The latest coup on May 19, 2000, carried out by George Speight and other equally mis-guided individuals has set Fiji back ten years. Although Speight and many of his supporters were arrested, tried and jailed he has achieved many of his aims. The President was forced to step down, the Government removed from office and the 1997 Constitution revoked. Subsequently elections were held and a new Government elected. Indigenous rights were never really threatened by the Chaudhry Government. So, if you want to go and visit this amazing country ... feel free. Fijians are still the same lovable people and will welcome you with enthusiasm.


Fiji is a continental island which rests on its own plate. The oldest rocks in Fiji have been dated to 40,000,000 years. The group is made up of some 300 islands scattered over 1.3 million square kilometers of the South Pacific. The high islands are mostly made of basalt and sedimentary rock, the smaller atolls of reef formed limestone. There are some minerals present and currently there are two gold mines in operation. Copper mines have been mooted at various times but currently none are working.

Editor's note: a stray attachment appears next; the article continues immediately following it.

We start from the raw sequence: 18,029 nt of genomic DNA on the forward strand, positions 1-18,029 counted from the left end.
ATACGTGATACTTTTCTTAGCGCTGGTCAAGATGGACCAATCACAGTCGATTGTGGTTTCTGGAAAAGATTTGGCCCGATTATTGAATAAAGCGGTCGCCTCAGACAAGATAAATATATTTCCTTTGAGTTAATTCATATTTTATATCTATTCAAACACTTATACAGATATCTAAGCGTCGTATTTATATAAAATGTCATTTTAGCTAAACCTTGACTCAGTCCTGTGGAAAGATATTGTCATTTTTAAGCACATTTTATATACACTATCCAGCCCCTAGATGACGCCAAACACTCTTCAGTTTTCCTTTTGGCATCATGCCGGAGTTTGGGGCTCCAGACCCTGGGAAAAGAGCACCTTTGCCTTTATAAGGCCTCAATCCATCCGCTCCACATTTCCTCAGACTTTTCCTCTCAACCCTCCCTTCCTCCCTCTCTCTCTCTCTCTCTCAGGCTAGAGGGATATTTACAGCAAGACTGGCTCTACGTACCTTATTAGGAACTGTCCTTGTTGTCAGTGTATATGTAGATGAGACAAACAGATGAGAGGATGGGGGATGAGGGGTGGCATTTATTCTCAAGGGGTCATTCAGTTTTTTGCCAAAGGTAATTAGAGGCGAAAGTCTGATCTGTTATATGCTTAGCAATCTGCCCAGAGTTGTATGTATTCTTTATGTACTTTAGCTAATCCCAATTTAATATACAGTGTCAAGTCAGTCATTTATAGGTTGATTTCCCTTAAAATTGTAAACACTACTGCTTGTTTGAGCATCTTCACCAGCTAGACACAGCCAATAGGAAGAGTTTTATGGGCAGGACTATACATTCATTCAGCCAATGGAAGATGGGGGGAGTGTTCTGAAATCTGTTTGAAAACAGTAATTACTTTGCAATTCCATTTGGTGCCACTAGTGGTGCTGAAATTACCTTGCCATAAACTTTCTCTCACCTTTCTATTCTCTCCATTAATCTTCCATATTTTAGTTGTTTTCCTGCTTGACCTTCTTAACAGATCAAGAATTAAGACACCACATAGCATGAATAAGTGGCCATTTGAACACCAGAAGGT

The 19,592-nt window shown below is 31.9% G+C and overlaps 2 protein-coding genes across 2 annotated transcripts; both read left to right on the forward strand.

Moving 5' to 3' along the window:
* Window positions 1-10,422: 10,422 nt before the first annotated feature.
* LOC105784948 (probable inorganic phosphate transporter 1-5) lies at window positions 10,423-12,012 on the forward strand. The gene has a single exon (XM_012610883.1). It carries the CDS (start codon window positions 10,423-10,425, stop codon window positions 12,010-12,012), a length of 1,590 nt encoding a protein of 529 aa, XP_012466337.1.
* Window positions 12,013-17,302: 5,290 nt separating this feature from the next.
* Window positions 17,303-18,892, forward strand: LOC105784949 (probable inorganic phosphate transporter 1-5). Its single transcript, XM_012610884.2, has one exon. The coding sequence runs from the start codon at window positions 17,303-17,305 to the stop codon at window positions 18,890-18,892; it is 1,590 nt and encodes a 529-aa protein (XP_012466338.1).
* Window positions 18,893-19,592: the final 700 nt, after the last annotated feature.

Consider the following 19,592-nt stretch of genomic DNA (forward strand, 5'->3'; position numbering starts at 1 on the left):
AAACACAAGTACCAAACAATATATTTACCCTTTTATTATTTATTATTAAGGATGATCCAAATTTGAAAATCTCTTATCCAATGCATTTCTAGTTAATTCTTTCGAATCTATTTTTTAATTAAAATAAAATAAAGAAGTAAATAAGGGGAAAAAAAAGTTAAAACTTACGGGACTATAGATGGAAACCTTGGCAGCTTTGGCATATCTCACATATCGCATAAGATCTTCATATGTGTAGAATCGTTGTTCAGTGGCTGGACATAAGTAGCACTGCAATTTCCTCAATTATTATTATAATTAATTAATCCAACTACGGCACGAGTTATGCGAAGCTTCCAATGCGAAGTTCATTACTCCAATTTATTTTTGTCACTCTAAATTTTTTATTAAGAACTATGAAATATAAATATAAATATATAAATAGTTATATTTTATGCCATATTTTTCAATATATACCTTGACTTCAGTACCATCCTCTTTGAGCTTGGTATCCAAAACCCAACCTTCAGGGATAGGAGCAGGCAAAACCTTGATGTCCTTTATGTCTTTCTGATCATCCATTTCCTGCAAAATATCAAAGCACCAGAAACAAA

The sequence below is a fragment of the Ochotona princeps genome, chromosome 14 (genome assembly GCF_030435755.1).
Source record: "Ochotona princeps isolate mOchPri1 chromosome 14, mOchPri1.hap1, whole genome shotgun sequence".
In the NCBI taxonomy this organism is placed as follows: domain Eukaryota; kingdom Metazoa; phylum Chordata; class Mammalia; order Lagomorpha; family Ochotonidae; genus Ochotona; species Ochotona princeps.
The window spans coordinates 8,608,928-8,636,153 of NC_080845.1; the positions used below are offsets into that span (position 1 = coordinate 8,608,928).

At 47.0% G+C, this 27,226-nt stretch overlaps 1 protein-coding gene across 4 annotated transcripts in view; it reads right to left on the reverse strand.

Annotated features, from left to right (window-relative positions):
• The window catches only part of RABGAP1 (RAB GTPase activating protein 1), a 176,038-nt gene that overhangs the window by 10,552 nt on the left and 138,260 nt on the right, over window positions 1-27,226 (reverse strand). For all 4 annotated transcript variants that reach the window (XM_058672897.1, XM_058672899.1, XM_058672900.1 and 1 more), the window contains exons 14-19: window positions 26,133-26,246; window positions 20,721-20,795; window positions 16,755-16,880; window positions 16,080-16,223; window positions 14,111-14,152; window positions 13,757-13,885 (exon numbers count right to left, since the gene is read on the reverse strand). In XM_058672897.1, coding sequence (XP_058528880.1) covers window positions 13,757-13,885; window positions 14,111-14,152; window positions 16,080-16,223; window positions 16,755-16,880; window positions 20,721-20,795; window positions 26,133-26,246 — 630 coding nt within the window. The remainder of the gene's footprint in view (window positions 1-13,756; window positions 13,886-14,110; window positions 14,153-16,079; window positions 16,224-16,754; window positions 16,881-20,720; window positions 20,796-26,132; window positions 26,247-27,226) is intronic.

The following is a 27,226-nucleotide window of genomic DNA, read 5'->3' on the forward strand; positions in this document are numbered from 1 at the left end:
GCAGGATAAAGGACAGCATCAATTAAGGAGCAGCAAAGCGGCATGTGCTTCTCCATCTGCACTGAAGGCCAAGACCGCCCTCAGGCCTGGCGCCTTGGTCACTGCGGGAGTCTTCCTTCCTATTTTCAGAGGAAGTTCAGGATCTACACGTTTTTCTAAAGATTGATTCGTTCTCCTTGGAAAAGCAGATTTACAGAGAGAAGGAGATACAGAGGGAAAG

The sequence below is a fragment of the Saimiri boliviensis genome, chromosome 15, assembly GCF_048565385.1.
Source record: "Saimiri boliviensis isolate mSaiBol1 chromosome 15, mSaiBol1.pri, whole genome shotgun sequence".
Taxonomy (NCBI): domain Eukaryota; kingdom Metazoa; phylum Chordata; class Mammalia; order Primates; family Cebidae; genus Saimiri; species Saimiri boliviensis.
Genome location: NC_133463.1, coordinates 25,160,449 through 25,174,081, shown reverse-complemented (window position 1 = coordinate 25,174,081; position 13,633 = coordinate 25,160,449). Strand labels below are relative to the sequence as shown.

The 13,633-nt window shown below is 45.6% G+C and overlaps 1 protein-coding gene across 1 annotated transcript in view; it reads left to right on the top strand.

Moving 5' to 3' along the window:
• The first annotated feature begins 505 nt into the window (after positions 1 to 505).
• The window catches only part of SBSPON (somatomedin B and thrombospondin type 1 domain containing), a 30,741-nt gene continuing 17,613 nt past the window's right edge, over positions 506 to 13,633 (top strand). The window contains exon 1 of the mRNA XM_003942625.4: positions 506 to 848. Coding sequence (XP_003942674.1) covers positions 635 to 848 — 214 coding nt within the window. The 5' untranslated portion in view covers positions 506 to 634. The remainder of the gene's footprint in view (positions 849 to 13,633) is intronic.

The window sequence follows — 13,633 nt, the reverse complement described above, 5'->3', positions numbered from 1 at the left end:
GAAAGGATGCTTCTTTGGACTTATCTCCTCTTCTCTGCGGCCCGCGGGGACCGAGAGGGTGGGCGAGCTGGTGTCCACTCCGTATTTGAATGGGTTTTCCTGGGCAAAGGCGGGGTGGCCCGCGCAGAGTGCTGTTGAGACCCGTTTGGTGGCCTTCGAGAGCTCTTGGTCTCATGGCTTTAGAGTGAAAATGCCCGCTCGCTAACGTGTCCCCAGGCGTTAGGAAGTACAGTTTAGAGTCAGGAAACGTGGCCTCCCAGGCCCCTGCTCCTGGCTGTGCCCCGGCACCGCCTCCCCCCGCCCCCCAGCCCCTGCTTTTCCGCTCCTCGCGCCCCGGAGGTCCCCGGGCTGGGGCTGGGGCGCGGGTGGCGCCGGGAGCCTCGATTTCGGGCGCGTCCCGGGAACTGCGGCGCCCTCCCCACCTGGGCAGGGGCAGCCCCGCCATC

Fiji is entirely tropical so the temperatures are relatively uniform with mean average temperatures ranging from 23 degrees C in July to 27 degrees C in January. Humidity ranges from 75% during winter to 88% in summer. During winter (May-October) the southeast trade winds usually blow making the climate very pleasant. During the cyclone season (November to April) the trade winds often fail and it gets hot and sultry. During El Niño years the trades may fail altogether bringing widespread drought. Every year Fiji gets several tropical cyclones but fortunately most do little damage.